(Washington, D.C. -- March 19, 2006) The increased involvement of Iran in Iraq's affairs should deeply concern the international community, according to two experts on the region. Former U.S. State Department Iraq analysis team head Wayne White and RFE/RL Regional Analysis Coordinator for Southwest Asia and the Middle East A. William Samii told a recent RFE/RL briefing audience that Iran, under its new President Mahmud Ahmadinejad, appears to be maintaining an "adventurous foreign policy" that has included arming militias in Iraq and contributing to that country's instability.
Iran does not deny its support for Iraqi political groups, according to Samii, but it also has economic interests in Iraq. Last November, for example, Iran sponsored a trade and reconstruction conference for Iraq. Samii went on to say that Iranian ties with Iraq also can be linked with the cities of Najaf and Karbala, two of Shia Islam's holiest places. In addition to using its political, economic, and religious ties, Iran tries to influence Iraqi affairs by sponsoring Arabic-language radio and television broadcasts. Roughly 20 stations originating in Iran are audible in Iraq, although some of these transmit in Persian. Samii cited the U.S. State Department's statement that the Iranian Revolutionary Guards Corps (IRGC) and Iranian Ministry of Intelligence and Security (MOIS) were involved in the "planning and support of terrorist acts and continued to exhort a variety of groups to use terrorism in pursuit of their goals." The revolutionary impulse is translated into policy in the Iranian constitution, Samii said, but this is counter-balanced by pragmatism and geopolitical considerations.
Samii pointed out that Iraqi President Jalal Talabani has publicly said that Iraq feels no hostility from Iran, although other members of the Iraqi government have faulted Iran with meddling in Iraq's internal affairs. U.S. Secretary of Defense Donald Rumsfeld recently said that Iran was putting people into Iraq that "are doing harm" by provoking violence and political instability.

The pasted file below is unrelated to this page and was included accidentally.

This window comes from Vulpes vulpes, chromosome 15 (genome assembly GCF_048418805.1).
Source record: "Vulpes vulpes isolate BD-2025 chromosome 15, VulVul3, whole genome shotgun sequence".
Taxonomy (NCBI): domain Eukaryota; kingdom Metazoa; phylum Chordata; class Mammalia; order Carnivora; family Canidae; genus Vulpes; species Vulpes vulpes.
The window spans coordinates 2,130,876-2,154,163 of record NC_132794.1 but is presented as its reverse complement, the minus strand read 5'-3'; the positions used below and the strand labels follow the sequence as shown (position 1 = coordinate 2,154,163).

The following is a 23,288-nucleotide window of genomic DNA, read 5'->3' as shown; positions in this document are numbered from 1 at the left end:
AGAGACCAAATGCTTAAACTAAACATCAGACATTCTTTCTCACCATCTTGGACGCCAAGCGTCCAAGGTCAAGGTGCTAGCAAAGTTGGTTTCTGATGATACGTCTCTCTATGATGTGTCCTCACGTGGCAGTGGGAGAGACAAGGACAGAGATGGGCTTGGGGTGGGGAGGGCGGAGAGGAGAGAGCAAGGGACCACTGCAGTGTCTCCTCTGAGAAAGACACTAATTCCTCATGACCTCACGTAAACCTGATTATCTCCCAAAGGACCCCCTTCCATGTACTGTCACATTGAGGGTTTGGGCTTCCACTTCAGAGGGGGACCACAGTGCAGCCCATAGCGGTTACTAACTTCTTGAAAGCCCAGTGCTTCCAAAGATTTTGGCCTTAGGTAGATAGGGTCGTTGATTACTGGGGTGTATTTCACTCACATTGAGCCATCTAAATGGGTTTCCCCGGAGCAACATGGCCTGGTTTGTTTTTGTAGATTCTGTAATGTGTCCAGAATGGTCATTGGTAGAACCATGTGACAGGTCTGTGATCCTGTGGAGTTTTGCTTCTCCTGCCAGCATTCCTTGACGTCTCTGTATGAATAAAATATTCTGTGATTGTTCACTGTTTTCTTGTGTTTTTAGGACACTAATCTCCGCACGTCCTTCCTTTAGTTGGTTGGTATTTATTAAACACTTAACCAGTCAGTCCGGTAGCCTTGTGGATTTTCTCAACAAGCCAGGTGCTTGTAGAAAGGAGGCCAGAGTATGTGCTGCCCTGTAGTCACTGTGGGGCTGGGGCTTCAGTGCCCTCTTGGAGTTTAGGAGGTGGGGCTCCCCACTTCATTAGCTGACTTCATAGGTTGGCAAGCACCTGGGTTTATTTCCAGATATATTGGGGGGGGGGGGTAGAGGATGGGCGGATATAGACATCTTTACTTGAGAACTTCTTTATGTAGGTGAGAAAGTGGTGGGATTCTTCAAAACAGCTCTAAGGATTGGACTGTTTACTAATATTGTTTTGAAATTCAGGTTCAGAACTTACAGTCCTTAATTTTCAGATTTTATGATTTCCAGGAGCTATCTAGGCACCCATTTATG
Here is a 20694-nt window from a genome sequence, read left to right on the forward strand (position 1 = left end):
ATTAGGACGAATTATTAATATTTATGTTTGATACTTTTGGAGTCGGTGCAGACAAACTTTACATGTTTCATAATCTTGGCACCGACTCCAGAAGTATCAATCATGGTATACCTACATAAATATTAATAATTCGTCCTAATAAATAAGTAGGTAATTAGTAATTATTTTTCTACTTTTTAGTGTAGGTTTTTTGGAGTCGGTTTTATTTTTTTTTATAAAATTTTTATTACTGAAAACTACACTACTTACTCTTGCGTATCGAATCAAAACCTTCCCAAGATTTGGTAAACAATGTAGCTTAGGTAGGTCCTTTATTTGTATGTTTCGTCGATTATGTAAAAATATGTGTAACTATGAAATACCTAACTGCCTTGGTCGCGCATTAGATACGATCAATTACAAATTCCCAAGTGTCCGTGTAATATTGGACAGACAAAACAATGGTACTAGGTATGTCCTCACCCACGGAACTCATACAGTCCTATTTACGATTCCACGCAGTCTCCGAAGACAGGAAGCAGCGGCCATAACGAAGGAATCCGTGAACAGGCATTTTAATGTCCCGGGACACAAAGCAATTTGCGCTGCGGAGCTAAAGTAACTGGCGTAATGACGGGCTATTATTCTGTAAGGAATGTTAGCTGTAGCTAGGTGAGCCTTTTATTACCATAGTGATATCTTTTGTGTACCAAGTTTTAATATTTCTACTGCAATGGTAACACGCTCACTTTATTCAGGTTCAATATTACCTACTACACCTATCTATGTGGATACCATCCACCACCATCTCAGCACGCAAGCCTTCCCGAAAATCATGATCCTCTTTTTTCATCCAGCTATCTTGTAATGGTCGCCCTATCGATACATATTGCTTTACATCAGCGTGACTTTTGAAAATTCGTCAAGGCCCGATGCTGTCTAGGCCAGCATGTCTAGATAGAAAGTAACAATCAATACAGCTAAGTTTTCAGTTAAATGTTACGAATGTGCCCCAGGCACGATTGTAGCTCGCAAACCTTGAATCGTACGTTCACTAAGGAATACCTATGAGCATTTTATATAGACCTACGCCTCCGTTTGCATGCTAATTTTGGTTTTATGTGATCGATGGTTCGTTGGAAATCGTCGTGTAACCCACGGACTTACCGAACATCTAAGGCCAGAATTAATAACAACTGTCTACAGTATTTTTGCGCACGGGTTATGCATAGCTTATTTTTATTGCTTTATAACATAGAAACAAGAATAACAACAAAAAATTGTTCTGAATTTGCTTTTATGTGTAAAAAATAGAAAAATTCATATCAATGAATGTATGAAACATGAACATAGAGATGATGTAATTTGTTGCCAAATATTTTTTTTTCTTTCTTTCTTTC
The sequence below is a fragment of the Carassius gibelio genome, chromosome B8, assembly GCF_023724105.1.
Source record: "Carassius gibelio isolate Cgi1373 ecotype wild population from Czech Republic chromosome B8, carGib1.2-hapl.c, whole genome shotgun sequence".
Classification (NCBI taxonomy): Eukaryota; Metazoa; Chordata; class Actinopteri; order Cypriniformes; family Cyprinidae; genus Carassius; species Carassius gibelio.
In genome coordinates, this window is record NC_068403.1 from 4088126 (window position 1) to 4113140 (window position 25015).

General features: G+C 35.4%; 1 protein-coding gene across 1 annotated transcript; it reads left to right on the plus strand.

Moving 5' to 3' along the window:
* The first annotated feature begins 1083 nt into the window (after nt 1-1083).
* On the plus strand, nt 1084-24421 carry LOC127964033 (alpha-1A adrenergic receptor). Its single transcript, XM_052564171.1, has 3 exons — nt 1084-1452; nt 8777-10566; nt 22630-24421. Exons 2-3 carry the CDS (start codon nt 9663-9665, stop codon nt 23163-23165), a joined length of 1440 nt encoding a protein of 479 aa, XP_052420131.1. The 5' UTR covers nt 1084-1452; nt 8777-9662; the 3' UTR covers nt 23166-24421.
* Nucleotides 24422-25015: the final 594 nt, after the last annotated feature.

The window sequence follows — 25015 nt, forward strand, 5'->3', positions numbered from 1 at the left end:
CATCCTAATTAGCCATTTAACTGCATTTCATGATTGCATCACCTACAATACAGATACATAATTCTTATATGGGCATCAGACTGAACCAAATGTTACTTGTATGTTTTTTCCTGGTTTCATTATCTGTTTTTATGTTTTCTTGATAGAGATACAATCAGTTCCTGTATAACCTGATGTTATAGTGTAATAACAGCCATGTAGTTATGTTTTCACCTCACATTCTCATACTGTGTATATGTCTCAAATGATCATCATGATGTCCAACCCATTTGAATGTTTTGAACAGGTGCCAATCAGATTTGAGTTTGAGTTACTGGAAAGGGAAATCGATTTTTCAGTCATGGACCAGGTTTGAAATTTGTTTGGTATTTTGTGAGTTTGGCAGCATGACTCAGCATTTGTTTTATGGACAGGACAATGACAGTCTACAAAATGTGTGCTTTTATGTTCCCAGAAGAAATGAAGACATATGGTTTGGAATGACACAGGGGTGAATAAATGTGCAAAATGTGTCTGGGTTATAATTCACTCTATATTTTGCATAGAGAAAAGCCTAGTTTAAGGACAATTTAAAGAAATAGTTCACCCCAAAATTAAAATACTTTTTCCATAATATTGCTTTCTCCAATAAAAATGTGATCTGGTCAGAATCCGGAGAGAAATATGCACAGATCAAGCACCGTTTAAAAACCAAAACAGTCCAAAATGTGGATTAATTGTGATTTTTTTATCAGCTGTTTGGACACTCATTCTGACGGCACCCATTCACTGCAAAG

White, who is now an Adjunct Scholar at the Middle East Institute, said that he did not believe that Iraq will become an Islamic Republic like Iran, and hopes that Iran will come to realize it must help to stabilize the situation in Iraq. White said Iran has participated in gunrunning on the Iraq-Iran border, supports Muqtada al-Sadr's Shia militia, and provides weapons to Iraqi insurgents. Iran's motive, said White, is a desire to keep the United States "pinned down in Iraq," and possibly to see the "defeat of the U.S. in Iraq." White expressed concern that the various militias in Iraq have not yet been dismantled, and said that the "Badr Corps should be restrained by Iranian influence."
White said that, if the violence in Iraq, including sectarian conflict, continues, "Tehran could get dragged into a regional confrontation" with predominantly Sunni Arab states such as Jordan and Egypt, who might intervene to defend Iraq's Sunni community. The Iraq-Iran war, according to White, remains a sensitive issue to the Sunni Arab community and continues to exert a profound impact on its relations with Iran.
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